Grant
Agency: European Commission | Branch: FP7 | Program: CP-TP | Phase: KBBE.2011.1.2-11 | Award Amount: 8.00M | Year: 2012

Sustainable development of European fish farming is dependent on the availability, environmental sustainability of feeds relying less and less on capture fisheries derived fishmeal and fish oil. The European aquaculture industry has made a determined shift towards the use of feeds based on alternative ingredients which continue to ensure the health and welfare of fish and the nutritional value of farmed seafood. However, the long term effects of such interventions and over the full life cycle of the major species farmed in Europe need to be determined. To answer this challenge, ARRAINA will define and provide complete data on the quantitative nutrient requirements of the five major fish species and develop sustainable alternative aquaculture feeds tailored to the requirements of these species with reduced levels of fish meal and fish oil. By developing innovative vectors to deliver specific nutrients, ARRAINA will increase significantly the performance at all physiological stages thus improving overall efficiency of fish production. ARRAINA will apply targeted predictive tools to assess the long-term physiological and environmental consequences of these changes in the different species. This will provide flexibility in the use of various ingredients in the formulation of feeds which are cost-efficient, environmentally friendly and which ensure production of seafood of high nutritional value and quality. ARRAINA will design and deliver new pioneering training courses in fish nutrition to increase research capacities and expertise, particularly in countries of the enlarged EU. By developing applied tools and solutions of technological interest in collaborations with SMEs, ARRAINA will further strengthen the links between the scientific community and the EU feed industry and will contribute to increase the productivity and performance of the aquaculture sector leading to competitive advantage to the whole sector at a global level.


Grant
Agency: GTR | Branch: Innovate UK | Program: | Phase: Collaborative Research & Development | Award Amount: 133.35K | Year: 2015

Salmon are a source of high-quality protein and long chain fatty acids for human nutrition and health. Salmon farming is economically important in the UK and a large source of employment in rural and coastal communities. Outbreaks of Amoebic gill disease (AGD) can cause widespread illness and losses to salmon farms. As such, this disease is one of the most serious threats to UK salmon farming and has a negative effect on salmon health and welfare . Our previous work funded by the Technology Strategy Board has led to the development of a chip containing hundreds of thousands of genetic markers for Atlantic salmon. This chip allowed us to predict how resistant a salmon is to sea lice from a sample of its DNA. In this project, we aim to apply this chip and knowledge to improve the resistance of farmed salmon stocks to AGD . By performing a controlled AGD challenge experiment and utilising measures of gill damage collected in the farm environment, we aim to identify and verify accurate measures of resistance. The data collected will be combined with genetic marker data to identify and select more resistant fish and thus help tackle the disease problem.


Grant
Agency: GTR | Branch: Innovate UK | Program: | Phase: Collaborative Research & Development | Award Amount: 325.05K | Year: 2011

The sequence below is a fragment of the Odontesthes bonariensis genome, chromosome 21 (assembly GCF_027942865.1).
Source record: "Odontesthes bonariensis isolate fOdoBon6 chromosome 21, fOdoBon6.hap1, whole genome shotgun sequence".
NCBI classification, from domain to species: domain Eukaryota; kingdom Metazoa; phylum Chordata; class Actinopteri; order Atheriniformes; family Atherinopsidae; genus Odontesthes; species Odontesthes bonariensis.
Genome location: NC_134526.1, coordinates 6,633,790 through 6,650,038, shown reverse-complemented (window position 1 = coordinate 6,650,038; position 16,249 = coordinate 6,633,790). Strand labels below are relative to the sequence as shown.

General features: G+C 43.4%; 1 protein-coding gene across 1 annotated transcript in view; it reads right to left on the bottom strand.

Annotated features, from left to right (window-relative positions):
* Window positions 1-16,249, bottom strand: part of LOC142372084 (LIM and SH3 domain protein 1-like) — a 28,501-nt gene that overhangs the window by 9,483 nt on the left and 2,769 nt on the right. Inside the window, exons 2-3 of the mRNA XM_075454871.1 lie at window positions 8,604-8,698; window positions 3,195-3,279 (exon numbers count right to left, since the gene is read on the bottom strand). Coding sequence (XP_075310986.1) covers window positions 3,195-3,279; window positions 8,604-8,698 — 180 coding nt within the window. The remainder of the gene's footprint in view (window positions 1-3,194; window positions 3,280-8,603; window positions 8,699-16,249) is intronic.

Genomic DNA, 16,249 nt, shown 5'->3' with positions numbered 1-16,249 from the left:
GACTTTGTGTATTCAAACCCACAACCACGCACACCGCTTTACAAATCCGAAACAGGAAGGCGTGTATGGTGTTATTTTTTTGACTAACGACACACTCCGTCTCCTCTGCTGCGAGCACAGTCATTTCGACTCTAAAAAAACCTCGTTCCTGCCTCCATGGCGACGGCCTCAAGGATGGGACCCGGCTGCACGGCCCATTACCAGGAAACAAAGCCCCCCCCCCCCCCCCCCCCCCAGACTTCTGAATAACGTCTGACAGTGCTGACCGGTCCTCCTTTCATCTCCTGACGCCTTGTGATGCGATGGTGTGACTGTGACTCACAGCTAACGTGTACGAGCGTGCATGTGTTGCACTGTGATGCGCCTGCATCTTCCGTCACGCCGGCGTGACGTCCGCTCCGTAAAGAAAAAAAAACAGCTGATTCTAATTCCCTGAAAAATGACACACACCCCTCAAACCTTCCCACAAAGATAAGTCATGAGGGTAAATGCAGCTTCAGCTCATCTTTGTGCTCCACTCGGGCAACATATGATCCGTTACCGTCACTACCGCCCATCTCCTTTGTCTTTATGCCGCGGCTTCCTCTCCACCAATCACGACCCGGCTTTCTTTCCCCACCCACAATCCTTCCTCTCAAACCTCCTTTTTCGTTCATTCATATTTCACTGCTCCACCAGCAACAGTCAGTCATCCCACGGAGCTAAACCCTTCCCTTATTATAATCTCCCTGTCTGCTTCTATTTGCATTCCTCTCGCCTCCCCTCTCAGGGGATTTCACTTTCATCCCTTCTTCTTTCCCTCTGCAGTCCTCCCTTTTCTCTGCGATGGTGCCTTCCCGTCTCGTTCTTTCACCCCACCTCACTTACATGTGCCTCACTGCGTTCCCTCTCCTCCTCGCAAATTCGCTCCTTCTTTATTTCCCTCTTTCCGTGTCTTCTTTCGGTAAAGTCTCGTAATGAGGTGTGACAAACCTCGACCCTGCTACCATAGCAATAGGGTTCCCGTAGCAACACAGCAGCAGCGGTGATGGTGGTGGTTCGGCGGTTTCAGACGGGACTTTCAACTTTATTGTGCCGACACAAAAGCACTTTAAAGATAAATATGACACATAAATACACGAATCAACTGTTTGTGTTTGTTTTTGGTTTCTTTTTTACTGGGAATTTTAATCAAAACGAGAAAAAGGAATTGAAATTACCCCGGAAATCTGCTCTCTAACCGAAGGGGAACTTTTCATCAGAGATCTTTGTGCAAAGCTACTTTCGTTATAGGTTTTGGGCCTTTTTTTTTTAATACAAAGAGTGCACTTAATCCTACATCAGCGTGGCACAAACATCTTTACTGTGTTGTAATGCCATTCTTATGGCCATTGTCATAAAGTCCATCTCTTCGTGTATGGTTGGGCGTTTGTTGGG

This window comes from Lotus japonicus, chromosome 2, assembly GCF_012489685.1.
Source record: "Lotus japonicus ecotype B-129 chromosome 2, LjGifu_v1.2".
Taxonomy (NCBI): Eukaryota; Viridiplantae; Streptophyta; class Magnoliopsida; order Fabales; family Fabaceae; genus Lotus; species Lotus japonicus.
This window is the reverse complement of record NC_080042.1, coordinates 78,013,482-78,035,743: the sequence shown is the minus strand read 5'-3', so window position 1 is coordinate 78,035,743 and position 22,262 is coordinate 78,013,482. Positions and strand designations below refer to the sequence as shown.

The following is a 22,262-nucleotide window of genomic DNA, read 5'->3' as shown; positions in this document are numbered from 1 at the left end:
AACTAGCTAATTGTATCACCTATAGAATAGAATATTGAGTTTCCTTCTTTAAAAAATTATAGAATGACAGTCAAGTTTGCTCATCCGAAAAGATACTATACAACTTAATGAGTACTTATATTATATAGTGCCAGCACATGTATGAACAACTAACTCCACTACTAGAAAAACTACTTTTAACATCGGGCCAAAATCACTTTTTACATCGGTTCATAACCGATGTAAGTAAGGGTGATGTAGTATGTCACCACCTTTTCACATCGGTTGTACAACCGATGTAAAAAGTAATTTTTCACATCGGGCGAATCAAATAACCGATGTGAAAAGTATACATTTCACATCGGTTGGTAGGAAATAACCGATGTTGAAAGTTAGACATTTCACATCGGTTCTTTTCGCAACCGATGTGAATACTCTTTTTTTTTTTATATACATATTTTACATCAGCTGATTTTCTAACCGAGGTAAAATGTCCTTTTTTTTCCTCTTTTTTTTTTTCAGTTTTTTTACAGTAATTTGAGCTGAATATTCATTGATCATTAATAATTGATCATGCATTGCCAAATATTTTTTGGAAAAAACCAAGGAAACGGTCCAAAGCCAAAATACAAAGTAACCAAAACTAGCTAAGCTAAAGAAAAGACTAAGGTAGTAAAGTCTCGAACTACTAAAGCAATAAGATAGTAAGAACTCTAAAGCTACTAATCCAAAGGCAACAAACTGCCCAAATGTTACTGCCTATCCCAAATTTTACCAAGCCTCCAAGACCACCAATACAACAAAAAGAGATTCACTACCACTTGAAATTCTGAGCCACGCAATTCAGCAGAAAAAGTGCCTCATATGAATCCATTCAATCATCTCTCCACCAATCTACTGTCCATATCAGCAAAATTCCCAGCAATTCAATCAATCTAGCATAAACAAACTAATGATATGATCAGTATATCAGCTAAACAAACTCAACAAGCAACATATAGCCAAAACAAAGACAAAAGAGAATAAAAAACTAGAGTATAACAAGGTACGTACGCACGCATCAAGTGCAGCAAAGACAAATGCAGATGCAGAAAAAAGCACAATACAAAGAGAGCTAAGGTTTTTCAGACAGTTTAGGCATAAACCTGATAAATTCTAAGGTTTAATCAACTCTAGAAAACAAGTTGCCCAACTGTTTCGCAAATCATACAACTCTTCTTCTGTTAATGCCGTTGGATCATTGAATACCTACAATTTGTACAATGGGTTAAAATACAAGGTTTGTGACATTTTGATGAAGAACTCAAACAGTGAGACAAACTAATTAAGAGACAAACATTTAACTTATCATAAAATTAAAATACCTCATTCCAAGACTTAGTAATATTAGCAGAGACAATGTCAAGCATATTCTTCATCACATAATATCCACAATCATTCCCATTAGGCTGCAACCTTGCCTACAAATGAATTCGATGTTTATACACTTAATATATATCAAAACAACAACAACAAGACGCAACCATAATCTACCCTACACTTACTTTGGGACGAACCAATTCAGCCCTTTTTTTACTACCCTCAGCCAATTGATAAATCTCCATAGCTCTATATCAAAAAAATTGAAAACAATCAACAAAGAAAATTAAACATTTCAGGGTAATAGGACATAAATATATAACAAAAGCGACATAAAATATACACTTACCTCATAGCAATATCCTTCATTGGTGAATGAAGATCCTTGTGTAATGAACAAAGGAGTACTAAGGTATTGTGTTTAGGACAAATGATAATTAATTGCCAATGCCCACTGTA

Salmon farming is a key economic contributor to the UK (£0.5bn p.a.) and provides healthy, high quality food. The competitiveness and sustainability of this rural industry depend upon selective breeding. While cutting-edge genomics tools such as high density (HD) SNP chips are now routinely employed for livestock breeding decisions, salmon aquaculture has no access to such tools. This project addresses this technology gap by developing an HD salmon SNP chip for selective breeding. The project will; 1) use high-throughput sequencing to detect genome-wide SNP variation; 2) develop an HD SNP chip; 3) use the chip to perform association mapping of loci affecting resistance to sea lice; 4) verify trait-associated SNPs in a commercial context; 5) implement strategies for SNP use in breeding programmes to improve resistance to sea lice, a paradigm for other key economic traits. Sea louse infestation is the most serious disease affecting salmon farming worldwide. In the northern hemisphere, the salmon louse Lepeophtheirus salmonis is particularly problematic. L. salmonis infection of salmon can cause surface lesions, osmotic imbalance, and susceptibility to other pathogens because of host immunomodulation and lesions. Almost all salmon farms require sea lice control strategies, usually involving frequent chemotherapeutant treatment. Sea lice treatment costs vary from 0.10 Euros to 0.25 Euro per kg of fish, amounting to losses of 34M Euros per annum in the UK and 305M Euros per annum worldwide. However, without such treatment the existing salmon aquaculture industry would not be viable. Through a pilot sea louse infection trial in collaboration with the University of Glasgow and the Institute of Aquaculture at the University of Stirling, LNS have demonstrated there is widespread genetic variation for resistance to sea lice across their broodstock and that heritability for resistance to sea lice in LNS families is c30 percent. However sea lice challenge trials are an expensive and laborious means of identifying the best selection candidate fish in each generation. The approach of direct selection based on genomic information that has been applied in several agricultural sectors has been shown to be a more cost-effective and accurate means of selection, particularly for difficult/expensive to measure traits. Association of genetic markers with disease resistance requires identification of markers in population-wide linkage disequilibrium. Although a proprietary salmon SNP chip is currently available through CIGENE (Norway), its marker density (3K) is insufficient for genomic association mapping. This project aims to overcome this limitation through development of high-throughput genotyping tools for the identification of genetic markers associated with sea lice resistance and other economically important traits in farmed salmon. Key steps are firstly identifying genome-wide SNP variation across the LNS breeding stock by utilising massively parallel sequencing platforms (Illumina GAIIx and HiSeq2000) and bioinformatic analyses of reduced representation (RR) and restriction site-associated DNA (RAD) libraries. Secondly the design and manufacture of a custom HD (~200K) SNP genotyping tool for LNS fish using Affymetrix high-throughput array technology. Thirdly use of this tool for identification of SNP variants associated with resistance to sea lice by HD SNP chip genotyping and association mapping of accurate phenotypes in LNS families infected under controlled conditions. Subsequently the identified subset of informative and trait-associated markers markers will be incorporated into a lower cost genotyping platform which will be used for verification of SNPs associated with reduced levels of lice infestation in fish exposed to aquaculture conditions. Breeding strategies will be developed to apply these SNPs in selection for sea lice resistance, which will permit genetic improvement without the need for further disease challenge. Further, through use of the High Density chip for identification of markers in linkage disequilibrium with other economically important traits, these strategies will be extended to introduce genotypic selection for other traits, significantly accelerating genetic progress achieved via the LNS breeding programme.